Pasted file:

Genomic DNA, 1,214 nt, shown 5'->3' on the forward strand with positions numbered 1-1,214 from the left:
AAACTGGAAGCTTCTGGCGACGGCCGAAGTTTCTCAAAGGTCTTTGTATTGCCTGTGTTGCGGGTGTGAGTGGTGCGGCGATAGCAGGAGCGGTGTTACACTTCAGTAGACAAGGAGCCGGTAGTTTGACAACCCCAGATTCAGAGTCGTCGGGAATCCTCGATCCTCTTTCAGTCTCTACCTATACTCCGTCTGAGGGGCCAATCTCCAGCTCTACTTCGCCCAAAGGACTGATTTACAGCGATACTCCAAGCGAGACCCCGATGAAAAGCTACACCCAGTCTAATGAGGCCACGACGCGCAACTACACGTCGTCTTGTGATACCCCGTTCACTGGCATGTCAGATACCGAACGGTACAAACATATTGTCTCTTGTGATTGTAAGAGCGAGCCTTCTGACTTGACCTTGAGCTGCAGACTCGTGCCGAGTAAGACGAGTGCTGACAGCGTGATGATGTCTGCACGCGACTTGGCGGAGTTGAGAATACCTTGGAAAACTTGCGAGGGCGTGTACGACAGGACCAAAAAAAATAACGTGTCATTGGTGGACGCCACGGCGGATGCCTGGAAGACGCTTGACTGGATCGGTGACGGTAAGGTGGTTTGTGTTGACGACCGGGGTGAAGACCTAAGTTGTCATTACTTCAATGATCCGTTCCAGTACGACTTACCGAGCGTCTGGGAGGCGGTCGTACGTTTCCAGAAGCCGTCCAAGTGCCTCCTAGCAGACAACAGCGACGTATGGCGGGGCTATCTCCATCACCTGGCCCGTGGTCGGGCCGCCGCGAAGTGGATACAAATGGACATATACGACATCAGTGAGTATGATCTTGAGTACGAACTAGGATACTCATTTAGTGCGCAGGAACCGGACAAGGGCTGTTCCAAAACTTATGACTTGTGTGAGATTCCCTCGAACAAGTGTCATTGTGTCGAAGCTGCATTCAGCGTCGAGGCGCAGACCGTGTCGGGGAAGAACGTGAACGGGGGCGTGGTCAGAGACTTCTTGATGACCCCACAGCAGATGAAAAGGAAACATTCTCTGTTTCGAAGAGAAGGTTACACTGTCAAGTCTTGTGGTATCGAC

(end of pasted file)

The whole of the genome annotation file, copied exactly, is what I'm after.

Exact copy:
Genomic DNA, 1,214 nt, shown 5'->3' on the forward strand with positions numbered 1-1,214 from the left:
AAACTGGAAGCTTCTGGCGACGGCCGAAGTTTCTCAAAGGTCTTTGTATTGCCTGTGTTGCGGGTGTGAGTGGTGCGGCGATAGCAGGAGCGGTGTTACACTTCAGTAGACAAGGAGCCGGTAGTTTGACAACCCCAGATTCAGAGTCGTCGGGAATCCTCGATCCTCTTTCAGTCTCTACCTATACTCCGTCTGAGGGGCCAATCTCCAGCTCTACTTCGCCCAAAGGACTGATTTACAGCGATACTCCAAGCGAGACCCCGATGAAAAGCTACACCCAGTCTAATGAGGCCACGACGCGCAACTACACGTCGTCTTGTGATACCCCGTTCACTGGCATGTCAGATACCGAACGGTACAAACATATTGTCTCTTGTGATTGTAAGAGCGAGCCTTCTGACTTGACCTTGAGCTGCAGACTCGTGCCGAGTAAGACGAGTGCTGACAGCGTGATGATGTCTGCACGCGACTTGGCGGAGTTGAGAATACCTTGGAAAACTTGCGAGGGCGTGTACGACAGGACCAAAAAAAATAACGTGTCATTGGTGGACGCCACGGCGGATGCCTGGAAGACGCTTGACTGGATCGGTGACGGTAAGGTGGTTTGTGTTGACGACCGGGGTGAAGACCTAAGTTGTCATTACTTCAATGATCCGTTCCAGTACGACTTACCGAGCGTCTGGGAGGCGGTCGTACGTTTCCAGAAGCCGTCCAAGTGCCTCCTAGCAGACAACAGCGACGTATGGCGGGGCTATCTCCATCACCTGGCCCGTGGTCGGGCCGCCGCGAAGTGGATACAAATGGACATATACGACATCAGTGAGTATGATCTTGAGTACGAACTAGGATACTCATTTAGTGCGCAGGAACCGGACAAGGGCTGTTCCAAAACTTATGACTTGTGTGAGATTCCCTCGAACAAGTGTCATTGTGTCGAAGCTGCATTCAGCGTCGAGGCGCAGACCGTGTCGGGGAAGAACGTGAACGGGGGCGTGGTCAGAGACTTCTTGATGACCCCACAGCAGATGAAAAGGAAACATTCTCTGTTTCGAAGAGAAGGTTACACTGTCAAGTCTTGTGGTATCGAC